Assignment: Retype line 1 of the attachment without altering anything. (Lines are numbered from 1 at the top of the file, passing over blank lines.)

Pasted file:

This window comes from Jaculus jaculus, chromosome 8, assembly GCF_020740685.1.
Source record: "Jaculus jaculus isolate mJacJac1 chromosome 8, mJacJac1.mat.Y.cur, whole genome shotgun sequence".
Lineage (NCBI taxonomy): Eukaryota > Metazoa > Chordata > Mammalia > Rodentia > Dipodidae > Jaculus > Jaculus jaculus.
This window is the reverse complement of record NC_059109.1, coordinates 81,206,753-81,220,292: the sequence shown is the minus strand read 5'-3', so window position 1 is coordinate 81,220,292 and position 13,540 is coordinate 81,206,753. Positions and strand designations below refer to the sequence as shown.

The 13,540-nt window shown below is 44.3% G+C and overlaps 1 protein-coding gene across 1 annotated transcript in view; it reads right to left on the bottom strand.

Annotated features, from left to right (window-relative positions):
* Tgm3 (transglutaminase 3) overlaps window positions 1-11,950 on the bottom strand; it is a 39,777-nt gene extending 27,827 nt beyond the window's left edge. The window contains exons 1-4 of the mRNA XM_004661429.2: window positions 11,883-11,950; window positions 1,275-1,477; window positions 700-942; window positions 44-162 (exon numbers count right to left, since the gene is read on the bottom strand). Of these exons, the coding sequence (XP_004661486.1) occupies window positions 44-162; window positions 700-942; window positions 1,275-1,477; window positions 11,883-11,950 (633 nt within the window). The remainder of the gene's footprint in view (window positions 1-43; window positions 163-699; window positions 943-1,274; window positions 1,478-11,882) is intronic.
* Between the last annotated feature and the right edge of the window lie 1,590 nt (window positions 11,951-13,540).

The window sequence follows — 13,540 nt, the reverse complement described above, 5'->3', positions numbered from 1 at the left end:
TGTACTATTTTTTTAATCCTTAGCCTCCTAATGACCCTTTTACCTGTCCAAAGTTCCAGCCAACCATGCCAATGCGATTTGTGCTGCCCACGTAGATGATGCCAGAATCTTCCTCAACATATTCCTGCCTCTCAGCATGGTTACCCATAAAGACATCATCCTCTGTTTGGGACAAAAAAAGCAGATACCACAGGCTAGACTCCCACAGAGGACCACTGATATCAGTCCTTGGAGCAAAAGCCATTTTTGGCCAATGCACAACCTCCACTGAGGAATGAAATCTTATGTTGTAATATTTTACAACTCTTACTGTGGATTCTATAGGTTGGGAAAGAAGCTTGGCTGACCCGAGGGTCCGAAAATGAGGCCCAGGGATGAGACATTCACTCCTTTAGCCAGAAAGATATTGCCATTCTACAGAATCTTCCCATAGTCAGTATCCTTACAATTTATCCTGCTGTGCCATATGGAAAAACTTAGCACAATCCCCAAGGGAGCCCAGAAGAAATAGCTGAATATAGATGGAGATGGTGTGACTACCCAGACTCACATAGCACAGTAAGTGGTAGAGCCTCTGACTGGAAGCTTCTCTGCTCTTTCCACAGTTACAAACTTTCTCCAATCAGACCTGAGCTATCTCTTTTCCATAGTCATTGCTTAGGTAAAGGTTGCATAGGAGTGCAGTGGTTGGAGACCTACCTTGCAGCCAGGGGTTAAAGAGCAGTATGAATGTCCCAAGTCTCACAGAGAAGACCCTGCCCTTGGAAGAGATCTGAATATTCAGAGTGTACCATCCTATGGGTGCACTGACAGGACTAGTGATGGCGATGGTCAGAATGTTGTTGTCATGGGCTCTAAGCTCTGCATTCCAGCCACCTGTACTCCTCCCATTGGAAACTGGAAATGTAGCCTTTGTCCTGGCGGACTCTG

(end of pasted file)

This window comes from Jaculus jaculus, chromosome 8, assembly GCF_020740685.1.